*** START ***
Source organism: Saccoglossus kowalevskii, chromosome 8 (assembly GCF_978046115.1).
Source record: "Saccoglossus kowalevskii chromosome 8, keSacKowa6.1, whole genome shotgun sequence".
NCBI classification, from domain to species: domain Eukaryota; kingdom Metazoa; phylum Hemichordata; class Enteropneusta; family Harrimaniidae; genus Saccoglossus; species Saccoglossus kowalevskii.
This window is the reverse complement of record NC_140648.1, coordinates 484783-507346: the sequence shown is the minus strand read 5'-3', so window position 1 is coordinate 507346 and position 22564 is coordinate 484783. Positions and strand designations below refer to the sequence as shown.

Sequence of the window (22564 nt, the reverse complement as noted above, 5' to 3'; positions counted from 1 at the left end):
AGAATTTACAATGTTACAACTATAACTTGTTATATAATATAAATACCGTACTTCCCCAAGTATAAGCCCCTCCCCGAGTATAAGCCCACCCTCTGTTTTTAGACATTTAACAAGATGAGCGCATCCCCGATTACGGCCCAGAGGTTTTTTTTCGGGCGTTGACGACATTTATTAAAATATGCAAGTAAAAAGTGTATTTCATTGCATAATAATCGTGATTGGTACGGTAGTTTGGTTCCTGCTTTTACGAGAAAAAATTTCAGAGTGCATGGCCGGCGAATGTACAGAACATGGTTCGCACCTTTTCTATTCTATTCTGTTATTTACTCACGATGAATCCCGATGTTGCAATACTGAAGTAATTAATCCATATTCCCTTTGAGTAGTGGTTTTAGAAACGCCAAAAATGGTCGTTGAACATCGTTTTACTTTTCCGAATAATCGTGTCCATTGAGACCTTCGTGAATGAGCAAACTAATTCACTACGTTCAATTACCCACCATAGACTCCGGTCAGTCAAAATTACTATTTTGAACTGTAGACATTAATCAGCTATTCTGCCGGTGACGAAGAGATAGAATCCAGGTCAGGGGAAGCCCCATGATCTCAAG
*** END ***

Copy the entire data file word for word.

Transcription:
Source organism: Saccoglossus kowalevskii, chromosome 8 (assembly GCF_978046115.1).
Source record: "Saccoglossus kowalevskii chromosome 8, keSacKowa6.1, whole genome shotgun sequence".
NCBI classification, from domain to species: domain Eukaryota; kingdom Metazoa; phylum Hemichordata; class Enteropneusta; family Harrimaniidae; genus Saccoglossus; species Saccoglossus kowalevskii.
This window is the reverse complement of record NC_140648.1, coordinates 484783-507346: the sequence shown is the minus strand read 5'-3', so window position 1 is coordinate 507346 and position 22564 is coordinate 484783. Positions and strand designations below refer to the sequence as shown.

Sequence of the window (22564 nt, the reverse complement as noted above, 5' to 3'; positions counted from 1 at the left end):
AGAATTTACAATGTTACAACTATAACTTGTTATATAATATAAATACCGTACTTCCCCAAGTATAAGCCCCTCCCCGAGTATAAGCCCACCCTCTGTTTTTAGACATTTAACAAGATGAGCGCATCCCCGATTACGGCCCAGAGGTTTTTTTTCGGGCGTTGACGACATTTATTAAAATATGCAAGTAAAAAGTGTATTTCATTGCATAATAATCGTGATTGGTACGGTAGTTTGGTTCCTGCTTTTACGAGAAAAAATTTCAGAGTGCATGGCCGGCGAATGTACAGAACATGGTTCGCACCTTTTCTATTCTATTCTGTTATTTACTCACGATGAATCCCGATGTTGCAATACTGAAGTAATTAATCCATATTCCCTTTGAGTAGTGGTTTTAGAAACGCCAAAAATGGTCGTTGAACATCGTTTTACTTTTCCGAATAATCGTGTCCATTGAGACCTTCGTGAATGAGCAAACTAATTCACTACGTTCAATTACCCACCATAGACTCCGGTCAGTCAAAATTACTATTTTGAACTGTAGACATTAATCAGCTATTCTGCCGGTGACGAAGAGATAGAATCCAGGTCAGGGGAAGCCCCATGATCTCAAG